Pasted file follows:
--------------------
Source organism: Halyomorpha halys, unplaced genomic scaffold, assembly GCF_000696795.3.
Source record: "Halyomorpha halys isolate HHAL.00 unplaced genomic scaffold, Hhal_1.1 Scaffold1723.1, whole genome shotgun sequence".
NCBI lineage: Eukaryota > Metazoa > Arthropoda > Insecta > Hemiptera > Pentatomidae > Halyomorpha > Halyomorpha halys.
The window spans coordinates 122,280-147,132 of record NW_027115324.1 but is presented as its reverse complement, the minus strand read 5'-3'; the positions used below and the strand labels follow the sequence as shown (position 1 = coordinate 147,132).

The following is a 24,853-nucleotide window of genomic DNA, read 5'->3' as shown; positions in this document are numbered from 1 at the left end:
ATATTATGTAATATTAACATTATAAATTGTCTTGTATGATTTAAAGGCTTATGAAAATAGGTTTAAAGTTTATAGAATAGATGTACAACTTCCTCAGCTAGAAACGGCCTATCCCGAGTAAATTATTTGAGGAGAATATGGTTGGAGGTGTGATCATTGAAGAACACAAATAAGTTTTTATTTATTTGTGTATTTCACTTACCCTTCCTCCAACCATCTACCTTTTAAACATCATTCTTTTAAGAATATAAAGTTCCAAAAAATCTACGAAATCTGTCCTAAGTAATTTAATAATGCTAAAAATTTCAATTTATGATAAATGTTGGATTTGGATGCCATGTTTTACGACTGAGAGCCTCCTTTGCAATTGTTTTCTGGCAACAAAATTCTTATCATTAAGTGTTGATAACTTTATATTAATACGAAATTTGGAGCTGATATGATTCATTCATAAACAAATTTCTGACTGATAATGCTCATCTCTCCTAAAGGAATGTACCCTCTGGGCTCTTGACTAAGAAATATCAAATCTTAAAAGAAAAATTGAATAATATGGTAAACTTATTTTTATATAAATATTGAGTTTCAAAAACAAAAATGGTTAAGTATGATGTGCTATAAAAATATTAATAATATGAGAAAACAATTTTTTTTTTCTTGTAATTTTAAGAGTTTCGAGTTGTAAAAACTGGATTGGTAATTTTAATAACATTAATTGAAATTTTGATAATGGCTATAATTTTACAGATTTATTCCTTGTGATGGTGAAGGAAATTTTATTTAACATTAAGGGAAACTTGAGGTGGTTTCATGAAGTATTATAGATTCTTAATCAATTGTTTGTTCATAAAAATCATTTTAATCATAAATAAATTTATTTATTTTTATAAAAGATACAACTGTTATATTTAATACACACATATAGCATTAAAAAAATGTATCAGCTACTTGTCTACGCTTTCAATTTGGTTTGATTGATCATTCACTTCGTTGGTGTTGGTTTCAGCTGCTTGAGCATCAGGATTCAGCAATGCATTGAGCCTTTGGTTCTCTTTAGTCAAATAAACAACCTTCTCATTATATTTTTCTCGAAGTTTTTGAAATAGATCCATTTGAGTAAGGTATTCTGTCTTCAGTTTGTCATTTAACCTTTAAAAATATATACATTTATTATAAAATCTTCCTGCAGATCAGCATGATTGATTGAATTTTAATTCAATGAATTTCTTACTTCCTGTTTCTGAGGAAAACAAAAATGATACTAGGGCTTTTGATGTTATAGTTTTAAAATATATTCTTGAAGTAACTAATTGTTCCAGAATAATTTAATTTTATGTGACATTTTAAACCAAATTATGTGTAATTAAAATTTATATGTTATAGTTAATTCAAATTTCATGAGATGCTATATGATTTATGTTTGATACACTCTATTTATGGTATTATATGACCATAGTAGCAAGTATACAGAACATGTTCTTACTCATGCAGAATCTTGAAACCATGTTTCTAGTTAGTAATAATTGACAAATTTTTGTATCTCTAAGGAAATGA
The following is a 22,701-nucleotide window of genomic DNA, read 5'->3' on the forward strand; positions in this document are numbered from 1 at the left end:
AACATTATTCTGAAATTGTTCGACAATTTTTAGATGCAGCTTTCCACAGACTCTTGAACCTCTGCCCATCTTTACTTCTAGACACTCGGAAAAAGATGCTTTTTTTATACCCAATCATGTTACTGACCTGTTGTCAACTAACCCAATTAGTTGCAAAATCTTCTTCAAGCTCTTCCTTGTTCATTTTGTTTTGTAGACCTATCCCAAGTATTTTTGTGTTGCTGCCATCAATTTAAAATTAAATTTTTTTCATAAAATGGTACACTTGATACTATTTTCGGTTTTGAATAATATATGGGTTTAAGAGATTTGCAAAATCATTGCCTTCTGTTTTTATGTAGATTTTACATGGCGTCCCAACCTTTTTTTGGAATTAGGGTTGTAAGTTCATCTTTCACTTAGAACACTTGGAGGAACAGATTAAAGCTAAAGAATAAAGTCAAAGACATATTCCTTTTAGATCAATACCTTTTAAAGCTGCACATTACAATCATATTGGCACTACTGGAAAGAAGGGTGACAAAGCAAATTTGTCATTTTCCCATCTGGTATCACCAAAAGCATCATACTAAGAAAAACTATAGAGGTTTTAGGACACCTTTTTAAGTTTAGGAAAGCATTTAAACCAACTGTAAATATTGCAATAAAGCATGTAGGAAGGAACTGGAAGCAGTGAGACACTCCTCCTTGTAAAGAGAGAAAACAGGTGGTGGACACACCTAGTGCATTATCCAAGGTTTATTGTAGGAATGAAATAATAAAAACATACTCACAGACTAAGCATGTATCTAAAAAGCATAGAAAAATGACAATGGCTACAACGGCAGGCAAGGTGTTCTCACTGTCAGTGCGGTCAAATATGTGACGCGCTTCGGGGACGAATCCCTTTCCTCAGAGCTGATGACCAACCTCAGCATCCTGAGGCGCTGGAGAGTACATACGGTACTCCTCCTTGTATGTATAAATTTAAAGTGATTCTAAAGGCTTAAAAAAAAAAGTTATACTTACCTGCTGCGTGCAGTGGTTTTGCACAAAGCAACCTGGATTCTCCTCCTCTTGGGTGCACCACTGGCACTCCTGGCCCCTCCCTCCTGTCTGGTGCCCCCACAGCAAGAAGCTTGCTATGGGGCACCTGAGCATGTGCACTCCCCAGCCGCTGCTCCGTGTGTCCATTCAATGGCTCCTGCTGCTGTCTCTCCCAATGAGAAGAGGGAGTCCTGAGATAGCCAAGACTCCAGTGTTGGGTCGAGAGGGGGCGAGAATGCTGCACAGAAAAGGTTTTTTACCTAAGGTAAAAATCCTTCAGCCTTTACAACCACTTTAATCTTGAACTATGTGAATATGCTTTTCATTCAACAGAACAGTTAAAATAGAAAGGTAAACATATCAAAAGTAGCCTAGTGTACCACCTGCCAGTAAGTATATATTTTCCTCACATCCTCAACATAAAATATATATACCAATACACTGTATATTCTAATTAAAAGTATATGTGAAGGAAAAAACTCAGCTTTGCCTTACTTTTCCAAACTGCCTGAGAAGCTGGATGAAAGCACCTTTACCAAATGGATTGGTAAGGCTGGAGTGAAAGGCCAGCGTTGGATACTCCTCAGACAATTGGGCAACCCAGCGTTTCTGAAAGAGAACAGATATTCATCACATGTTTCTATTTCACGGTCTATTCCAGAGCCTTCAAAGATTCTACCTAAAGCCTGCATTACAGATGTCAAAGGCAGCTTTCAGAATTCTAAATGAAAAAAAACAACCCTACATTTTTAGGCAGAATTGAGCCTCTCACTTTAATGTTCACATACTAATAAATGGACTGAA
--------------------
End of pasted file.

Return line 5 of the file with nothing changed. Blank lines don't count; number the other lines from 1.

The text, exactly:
The following is a 24,853-nucleotide window of genomic DNA, read 5'->3' as shown; positions in this document are numbered from 1 at the left end: